Children and teens with ADHD, even if they are socially motivated, tend to have a hard time with the following skills that underlie social interactions:

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  • Perspective-taking: Understanding others’ thoughts and feelings, and how you are coming across in social settings
  • Situational awareness; reading the room and understanding what you should be doing, based on context
  • Responding appropriately to others’ emotions; you may come off as rude or disinterested if you do not respond as expected after someone has shared their feelings or emotions
  • Initiation; difficulty with starting conversations, with asking for help, and with self-advocacy skills
  • Cognitive flexibility for the sake of being part of a peer group, accepting others’ ideas, and being able to take direction from others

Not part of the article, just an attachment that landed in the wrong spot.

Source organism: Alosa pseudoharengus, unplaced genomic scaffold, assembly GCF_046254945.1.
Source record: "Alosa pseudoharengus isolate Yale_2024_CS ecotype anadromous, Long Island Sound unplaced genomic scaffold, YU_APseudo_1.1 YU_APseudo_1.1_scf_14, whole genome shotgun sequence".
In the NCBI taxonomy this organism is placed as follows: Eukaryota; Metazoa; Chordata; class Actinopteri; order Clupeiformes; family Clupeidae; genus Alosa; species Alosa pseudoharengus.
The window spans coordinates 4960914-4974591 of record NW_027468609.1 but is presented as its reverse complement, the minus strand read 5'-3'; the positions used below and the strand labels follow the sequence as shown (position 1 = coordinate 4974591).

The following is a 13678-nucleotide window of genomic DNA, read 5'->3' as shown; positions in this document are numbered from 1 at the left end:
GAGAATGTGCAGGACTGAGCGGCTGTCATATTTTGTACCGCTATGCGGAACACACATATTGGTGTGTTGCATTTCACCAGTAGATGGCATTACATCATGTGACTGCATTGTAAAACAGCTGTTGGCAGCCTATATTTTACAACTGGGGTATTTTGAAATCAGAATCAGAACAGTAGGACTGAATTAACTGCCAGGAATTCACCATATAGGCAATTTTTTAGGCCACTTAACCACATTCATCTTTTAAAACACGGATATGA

• Using humor appropriately

Many children with ADHD have trouble with the above skills because they struggle to “hear” their internal dialogue (which I refer to as their “Brain Coach” to help children make sense of this skill).

Of course, ADHD symptoms like impulsivity and inattention may also impact social interactions. Impulsivity may cause an individual to interrupt someone who is speaking or say inappropriate things, while inattention may show up as spacing out during conversation or appearing disinterested.

What Social Skills Struggles Look Like in Children

Lagging social executive function skills become noticeable to same-aged peers around age 7 and well before parents start to notice. Early signs often include the following:

[Read: It’s Not About Social Cues. It’s About Social Learning.]

  • Acting bossy and controlling with peers, especially during play
  • One-sided conversations
  • Difficulty in unstructured social situations, like recess
  • Difficulty keeping friends (but can make friends)
  • “Smothering” a new friend
  • Difficulty relating to same-age peers, but does fine with younger children and adults